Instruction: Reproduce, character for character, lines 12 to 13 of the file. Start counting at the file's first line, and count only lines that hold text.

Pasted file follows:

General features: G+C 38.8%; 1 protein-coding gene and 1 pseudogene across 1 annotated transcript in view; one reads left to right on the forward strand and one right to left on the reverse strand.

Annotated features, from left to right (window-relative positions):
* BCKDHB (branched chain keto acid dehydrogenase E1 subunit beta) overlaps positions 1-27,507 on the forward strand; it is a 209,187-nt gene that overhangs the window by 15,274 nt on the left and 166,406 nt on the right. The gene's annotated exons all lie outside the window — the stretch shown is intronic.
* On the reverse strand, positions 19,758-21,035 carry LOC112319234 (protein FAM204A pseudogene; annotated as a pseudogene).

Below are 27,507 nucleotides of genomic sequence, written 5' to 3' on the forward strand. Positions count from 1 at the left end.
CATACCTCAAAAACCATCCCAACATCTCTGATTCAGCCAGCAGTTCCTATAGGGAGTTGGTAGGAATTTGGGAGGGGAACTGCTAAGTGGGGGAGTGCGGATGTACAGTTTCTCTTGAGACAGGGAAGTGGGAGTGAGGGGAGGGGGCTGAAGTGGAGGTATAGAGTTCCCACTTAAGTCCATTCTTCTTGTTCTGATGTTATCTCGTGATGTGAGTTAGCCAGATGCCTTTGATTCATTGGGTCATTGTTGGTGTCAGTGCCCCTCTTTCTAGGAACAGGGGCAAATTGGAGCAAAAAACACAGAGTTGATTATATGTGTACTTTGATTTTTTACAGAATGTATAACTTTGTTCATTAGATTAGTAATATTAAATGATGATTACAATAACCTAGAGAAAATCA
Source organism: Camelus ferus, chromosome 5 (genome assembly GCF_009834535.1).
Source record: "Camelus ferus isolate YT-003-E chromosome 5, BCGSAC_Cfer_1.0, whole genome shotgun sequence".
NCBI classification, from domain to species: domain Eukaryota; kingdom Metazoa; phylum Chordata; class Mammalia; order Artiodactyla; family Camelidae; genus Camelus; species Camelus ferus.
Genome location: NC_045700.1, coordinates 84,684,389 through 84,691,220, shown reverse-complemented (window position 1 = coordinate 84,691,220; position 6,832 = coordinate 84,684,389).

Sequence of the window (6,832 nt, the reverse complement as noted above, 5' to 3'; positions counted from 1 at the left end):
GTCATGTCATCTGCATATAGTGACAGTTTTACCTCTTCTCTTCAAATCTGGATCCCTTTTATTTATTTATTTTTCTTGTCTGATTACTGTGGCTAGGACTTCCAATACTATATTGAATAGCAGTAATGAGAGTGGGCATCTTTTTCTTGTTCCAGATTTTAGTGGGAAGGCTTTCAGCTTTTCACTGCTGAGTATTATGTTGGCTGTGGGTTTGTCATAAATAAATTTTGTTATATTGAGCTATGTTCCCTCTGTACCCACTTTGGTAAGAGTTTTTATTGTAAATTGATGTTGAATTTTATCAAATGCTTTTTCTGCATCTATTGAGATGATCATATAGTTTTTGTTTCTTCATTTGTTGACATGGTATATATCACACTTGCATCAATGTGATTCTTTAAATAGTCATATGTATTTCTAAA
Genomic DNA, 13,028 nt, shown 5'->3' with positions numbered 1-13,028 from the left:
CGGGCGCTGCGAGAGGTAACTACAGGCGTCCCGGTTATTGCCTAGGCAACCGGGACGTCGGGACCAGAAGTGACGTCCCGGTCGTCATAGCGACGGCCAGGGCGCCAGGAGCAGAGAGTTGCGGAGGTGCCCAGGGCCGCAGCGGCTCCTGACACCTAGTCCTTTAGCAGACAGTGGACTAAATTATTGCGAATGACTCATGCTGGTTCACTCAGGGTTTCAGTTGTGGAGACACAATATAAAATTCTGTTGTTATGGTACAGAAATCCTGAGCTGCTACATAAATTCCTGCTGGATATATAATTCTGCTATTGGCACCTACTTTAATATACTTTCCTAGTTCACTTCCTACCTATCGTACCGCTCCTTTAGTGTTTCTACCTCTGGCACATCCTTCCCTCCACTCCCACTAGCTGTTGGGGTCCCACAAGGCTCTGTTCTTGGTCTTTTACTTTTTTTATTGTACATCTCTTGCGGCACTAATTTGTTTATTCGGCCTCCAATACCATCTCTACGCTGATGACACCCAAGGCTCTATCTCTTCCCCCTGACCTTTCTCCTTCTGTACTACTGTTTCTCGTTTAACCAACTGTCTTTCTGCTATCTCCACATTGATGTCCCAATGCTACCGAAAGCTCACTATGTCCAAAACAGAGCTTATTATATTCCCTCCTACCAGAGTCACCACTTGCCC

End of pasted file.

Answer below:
GTCATGTCATCTGCATATAGTGACAGTTTTACCTCTTCTCTTCAAATCTGGATCCCTTTTATTTATTTATTTTTCTTGTCTGATTACTGTGGCTAGGACTTCCAATACTATATTGAATAGCAGTAATGAGAGTGGGCATCTTTTTCTTGTTCCAGATTTTAGTGGGAAGGCTTTCAGCTTTTCACTGCTGAGTATTATGTTGGCTGTGGGTTTGTCATAAATAAATTTTGTTATATTGAGCTATGTTCCCTCTGTACCCACTTTGGTAAGAGTTTTTATTGTAAATTGATGTTGAATTTTATCAAATGCTTTTTCTGCATCTATTGAGATGATCATATAGTTTTTGTTTCTTCATTTGTTGACATGGTATATATCACACTTGCATCAATGTGATTCTTTAAATAGTCATATGTATTTCTAAA
Genomic DNA, 13,028 nt, shown 5'->3' with positions numbered 1-13,028 from the left: